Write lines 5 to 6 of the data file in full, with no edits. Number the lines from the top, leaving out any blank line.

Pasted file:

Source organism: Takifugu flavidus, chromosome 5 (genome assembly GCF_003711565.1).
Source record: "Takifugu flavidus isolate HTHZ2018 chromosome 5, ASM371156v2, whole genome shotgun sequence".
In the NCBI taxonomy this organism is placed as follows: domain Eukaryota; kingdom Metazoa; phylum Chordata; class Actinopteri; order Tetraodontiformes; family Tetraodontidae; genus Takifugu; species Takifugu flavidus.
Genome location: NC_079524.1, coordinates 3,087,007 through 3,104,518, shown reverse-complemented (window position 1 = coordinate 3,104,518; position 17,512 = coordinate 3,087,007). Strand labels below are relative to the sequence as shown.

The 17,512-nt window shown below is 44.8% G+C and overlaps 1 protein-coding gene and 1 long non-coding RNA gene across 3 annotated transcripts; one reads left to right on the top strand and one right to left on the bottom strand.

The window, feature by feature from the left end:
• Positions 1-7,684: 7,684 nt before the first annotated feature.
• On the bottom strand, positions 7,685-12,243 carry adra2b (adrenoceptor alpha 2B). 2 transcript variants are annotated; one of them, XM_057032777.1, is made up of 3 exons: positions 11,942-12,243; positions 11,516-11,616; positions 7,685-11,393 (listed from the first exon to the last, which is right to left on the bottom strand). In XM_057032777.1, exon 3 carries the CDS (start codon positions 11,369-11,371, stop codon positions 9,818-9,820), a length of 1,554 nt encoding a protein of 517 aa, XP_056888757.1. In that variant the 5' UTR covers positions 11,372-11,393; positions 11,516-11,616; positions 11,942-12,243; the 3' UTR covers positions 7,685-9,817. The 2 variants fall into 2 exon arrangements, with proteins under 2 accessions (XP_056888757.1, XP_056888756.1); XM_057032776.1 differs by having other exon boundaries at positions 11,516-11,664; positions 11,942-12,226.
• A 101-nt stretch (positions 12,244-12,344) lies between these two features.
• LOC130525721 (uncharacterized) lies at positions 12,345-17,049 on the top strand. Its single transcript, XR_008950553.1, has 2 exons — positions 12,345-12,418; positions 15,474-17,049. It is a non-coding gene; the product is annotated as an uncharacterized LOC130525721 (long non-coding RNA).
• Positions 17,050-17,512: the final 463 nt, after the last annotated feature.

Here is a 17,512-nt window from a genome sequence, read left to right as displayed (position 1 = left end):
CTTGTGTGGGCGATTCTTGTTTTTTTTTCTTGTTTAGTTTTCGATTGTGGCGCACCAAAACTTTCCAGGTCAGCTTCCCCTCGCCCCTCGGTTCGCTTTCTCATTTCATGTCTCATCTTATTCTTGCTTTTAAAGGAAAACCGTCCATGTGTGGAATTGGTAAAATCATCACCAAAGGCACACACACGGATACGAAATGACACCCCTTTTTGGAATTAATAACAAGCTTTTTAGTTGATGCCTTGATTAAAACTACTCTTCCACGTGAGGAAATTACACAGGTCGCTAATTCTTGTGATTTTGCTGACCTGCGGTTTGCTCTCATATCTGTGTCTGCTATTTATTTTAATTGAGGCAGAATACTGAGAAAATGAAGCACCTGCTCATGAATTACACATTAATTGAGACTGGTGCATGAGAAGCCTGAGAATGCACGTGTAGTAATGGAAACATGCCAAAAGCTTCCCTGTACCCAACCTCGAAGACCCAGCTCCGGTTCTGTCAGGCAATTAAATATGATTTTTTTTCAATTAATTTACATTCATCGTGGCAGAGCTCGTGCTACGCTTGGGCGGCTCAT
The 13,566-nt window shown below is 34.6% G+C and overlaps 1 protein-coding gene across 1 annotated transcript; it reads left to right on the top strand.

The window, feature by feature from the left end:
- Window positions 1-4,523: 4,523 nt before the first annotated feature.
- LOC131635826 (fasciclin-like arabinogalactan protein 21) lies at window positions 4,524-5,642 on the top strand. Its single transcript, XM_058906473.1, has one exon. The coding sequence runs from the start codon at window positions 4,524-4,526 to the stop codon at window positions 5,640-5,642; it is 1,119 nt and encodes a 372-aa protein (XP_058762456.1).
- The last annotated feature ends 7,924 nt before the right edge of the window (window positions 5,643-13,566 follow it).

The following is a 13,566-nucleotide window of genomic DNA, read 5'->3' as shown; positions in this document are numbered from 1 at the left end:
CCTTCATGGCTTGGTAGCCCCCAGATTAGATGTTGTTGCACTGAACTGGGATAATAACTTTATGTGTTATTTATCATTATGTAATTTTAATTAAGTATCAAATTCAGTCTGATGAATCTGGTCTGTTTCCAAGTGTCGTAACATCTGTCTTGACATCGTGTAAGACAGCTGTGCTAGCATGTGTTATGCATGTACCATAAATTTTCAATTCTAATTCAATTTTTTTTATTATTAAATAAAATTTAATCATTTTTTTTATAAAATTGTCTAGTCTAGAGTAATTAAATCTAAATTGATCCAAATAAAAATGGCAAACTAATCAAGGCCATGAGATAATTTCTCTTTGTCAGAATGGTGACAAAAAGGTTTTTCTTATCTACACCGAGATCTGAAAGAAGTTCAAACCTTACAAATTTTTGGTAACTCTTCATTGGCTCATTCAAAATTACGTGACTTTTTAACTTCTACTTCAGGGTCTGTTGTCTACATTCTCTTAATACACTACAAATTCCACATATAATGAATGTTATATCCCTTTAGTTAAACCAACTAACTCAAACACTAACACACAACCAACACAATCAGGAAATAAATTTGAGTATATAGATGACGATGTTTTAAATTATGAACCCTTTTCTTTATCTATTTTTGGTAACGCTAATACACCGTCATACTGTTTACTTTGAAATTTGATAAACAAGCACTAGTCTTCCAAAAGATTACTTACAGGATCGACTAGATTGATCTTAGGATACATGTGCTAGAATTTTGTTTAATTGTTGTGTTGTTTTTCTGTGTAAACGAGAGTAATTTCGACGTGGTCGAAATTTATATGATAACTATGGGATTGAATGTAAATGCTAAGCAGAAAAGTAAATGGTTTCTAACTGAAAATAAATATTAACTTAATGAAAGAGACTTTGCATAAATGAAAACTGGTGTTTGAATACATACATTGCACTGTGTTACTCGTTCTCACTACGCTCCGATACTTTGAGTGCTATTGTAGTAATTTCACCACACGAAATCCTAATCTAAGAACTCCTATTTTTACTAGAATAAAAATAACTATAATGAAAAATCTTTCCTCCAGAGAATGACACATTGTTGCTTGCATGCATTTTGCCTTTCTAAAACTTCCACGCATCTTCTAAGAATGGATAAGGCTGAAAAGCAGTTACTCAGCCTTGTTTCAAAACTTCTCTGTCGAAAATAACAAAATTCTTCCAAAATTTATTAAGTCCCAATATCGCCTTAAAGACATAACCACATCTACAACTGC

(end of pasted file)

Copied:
The 17,512-nt window shown below is 44.8% G+C and overlaps 1 protein-coding gene and 1 long non-coding RNA gene across 3 annotated transcripts; one reads left to right on the top strand and one right to left on the bottom strand.

The window, feature by feature from the left end: